Model assisted phenotyping and ideotype design

Martre, Pierre, Quilot-Turion, Benedicte, Luquet, Delphine, Ould-Sidi Memmah, Mohammed-Mahmoud, Chenu, Karine and Debaeke, Philippe (2015). Model assisted phenotyping and ideotype design. In Victor Sadras and Daniel Calderini (Ed.), Crop physiology: applications for genetic improvement and agronomy 2nd ed. (pp. 349-373) London, United Kingdom: Academic Press. doi:10.1016/B978-0-12-417104-6.00014-5

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Author Martre, Pierre
Quilot-Turion, Benedicte
Luquet, Delphine
Ould-Sidi Memmah, Mohammed-Mahmoud
Chenu, Karine
Debaeke, Philippe
Title of chapter Model assisted phenotyping and ideotype design
Title of book Crop physiology: applications for genetic improvement and agronomy
Place of Publication London, United Kingdom
Publisher Academic Press
Publication Year 2015
Sub-type Critical review of research, literature review, critical commentary
DOI 10.1016/B978-0-12-417104-6.00014-5
Open Access Status
Year available 2014
Edition 2nd
ISBN 9780124171046
Editor Victor Sadras
Daniel Calderini
Chapter number 14
Start page 349
End page 373
Total pages 25
Total chapters 20
Collection year 2015
Language eng
Abstract/Summary By formalizing traits as the result of genotypic and environmental effects and the relations among traits, ecophysiological models (or process-based models) provide a platform for integrative analyses of trait impacts on whole-plant and crop phenotypes. Over the past two decades, model development has been increasingly driven by the need to account for genotypic differences across environments, and improvements in this area have developed around well-defined traits such as leaf elongation, early vigor and flowering time. Process-based models are now increasingly used to define and characterize crop environments at various scales and help breeding programs take advantage of G × E interactions. Ecophysiological models are also used to assist plant phenotyping and could provide necessary links between controlled-conditions phenotyping and plant performance in the field. The integration of genetic controls in ecophysiological models has allowed analysis of the genetic control of phenotypic plasticity across wide ranges of environments, and the G × E × M space is now explored using efficient algorithms to find ideotypes optimizing many antagonist criteria. This later approach lies in finding combinations of values of the genetic and agronomic parameters that best satisfy the pre-defined objectives, but it is currently limited by the lack of quantitative relationships between genes and model parameters. Considerable efforts are still needed to develop robust links between genetic controls, physiological determinants and traits relevant to breeders.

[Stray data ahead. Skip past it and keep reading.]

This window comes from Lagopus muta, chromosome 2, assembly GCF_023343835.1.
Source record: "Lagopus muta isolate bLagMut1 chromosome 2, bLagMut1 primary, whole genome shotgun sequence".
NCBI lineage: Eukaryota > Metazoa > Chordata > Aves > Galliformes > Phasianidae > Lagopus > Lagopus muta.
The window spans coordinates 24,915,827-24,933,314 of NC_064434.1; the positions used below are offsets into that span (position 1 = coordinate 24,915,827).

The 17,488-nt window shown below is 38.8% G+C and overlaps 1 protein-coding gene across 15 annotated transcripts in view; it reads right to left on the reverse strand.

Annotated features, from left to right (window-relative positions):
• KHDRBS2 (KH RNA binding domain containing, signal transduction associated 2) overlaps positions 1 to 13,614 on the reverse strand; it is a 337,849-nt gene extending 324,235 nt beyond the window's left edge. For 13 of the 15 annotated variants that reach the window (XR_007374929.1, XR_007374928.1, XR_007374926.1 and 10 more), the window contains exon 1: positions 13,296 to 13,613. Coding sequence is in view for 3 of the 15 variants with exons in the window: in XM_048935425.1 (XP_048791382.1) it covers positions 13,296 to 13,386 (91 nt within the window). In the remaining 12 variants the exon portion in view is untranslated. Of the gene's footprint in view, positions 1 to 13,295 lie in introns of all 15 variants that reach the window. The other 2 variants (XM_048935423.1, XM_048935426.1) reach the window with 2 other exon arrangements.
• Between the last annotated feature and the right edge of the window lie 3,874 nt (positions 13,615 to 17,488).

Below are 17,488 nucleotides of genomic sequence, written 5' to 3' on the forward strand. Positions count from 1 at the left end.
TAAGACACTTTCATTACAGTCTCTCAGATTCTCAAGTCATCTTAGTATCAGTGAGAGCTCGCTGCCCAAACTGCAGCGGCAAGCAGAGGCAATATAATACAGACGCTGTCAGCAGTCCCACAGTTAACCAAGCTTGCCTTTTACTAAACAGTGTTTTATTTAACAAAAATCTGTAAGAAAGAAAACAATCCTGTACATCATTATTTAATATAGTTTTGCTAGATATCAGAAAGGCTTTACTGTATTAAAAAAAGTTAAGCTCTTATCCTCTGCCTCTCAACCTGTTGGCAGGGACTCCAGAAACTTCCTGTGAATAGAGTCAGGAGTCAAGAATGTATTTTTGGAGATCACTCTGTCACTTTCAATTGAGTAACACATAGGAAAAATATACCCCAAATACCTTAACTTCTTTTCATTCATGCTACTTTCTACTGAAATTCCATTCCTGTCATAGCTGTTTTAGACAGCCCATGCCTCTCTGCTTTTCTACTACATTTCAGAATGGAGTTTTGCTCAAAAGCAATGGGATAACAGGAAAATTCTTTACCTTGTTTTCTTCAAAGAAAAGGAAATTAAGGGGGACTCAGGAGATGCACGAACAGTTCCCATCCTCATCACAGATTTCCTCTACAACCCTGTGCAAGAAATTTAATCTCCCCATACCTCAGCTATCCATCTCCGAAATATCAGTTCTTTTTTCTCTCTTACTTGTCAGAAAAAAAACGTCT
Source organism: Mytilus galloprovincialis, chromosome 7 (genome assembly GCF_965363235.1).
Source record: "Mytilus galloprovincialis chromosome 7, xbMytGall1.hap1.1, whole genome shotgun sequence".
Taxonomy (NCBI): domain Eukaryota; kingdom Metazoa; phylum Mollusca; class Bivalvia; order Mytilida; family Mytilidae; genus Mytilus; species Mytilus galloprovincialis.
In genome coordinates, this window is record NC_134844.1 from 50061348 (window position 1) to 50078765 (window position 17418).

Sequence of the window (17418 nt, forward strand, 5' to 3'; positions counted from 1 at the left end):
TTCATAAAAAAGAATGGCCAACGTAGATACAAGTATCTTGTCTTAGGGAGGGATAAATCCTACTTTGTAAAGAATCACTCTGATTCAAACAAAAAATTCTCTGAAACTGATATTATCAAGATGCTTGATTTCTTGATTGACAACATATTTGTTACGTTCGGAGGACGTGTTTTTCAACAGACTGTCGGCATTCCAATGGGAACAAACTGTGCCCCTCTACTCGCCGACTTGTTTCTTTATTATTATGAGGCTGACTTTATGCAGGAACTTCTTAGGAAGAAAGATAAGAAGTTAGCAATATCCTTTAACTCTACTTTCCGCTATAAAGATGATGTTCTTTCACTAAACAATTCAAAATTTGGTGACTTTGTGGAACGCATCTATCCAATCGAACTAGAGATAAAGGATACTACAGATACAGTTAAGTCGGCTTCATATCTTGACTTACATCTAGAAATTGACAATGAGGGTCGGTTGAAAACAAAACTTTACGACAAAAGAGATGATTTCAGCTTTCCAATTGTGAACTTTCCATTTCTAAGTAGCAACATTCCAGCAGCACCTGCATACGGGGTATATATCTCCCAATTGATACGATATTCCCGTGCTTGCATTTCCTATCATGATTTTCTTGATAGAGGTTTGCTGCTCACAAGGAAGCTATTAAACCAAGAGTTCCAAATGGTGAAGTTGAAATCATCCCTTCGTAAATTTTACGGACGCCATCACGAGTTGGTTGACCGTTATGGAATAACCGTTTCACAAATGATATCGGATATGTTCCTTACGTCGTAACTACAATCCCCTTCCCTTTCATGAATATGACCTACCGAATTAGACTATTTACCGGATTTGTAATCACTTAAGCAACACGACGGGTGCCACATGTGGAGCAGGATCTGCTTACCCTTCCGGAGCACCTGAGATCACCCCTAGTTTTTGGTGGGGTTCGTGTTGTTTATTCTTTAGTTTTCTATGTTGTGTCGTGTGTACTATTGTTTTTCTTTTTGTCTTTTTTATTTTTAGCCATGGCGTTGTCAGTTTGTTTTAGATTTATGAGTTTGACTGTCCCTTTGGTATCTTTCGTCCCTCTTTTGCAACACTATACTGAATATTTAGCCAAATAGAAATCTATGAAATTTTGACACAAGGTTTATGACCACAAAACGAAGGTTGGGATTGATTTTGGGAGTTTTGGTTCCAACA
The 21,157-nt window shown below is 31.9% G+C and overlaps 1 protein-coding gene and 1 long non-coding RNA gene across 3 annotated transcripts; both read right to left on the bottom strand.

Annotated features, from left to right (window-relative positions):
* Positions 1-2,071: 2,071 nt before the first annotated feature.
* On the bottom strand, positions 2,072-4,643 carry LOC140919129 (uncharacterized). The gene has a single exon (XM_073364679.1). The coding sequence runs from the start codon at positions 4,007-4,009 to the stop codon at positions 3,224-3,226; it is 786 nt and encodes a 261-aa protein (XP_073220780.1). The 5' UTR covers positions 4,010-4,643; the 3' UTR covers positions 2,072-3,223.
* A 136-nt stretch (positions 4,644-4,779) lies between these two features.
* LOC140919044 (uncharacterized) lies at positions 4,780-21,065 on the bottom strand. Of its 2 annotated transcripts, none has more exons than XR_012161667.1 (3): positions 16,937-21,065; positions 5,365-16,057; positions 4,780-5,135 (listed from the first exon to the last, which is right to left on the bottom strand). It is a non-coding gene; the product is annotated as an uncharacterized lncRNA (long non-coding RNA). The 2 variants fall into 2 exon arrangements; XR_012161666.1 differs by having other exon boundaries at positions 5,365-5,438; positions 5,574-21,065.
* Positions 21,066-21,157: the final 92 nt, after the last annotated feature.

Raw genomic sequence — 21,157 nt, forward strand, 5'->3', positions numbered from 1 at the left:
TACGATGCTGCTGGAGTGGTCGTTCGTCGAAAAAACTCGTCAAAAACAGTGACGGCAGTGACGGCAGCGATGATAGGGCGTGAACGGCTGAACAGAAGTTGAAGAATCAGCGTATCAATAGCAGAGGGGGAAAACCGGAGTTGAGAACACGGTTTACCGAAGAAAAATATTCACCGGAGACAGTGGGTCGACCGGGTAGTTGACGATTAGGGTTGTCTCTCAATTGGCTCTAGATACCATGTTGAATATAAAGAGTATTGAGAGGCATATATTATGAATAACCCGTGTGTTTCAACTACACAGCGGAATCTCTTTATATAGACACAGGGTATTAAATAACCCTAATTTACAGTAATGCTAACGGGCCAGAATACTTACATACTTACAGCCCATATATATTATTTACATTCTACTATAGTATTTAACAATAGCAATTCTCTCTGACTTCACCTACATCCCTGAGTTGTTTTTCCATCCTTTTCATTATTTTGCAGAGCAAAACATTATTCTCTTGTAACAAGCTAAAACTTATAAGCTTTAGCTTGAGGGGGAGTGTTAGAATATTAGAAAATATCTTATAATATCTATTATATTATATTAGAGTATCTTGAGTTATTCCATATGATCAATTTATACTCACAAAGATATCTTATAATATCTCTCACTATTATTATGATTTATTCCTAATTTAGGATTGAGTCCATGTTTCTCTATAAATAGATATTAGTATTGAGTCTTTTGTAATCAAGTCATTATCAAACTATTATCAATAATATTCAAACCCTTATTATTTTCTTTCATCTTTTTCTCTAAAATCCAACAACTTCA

Keyword Ecophysiological models
Breeding programs
G × E interactio
Crop environments
Q-Index Code B1
Q-Index Status Confirmed Code
Institutional Status UQ
Additional Notes Published online ahead of print 25 September 2014.

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Created: Wed, 04 Feb 2015, 19:25:37 EST by Dr Karine Chenu on behalf of Centre for Plant Science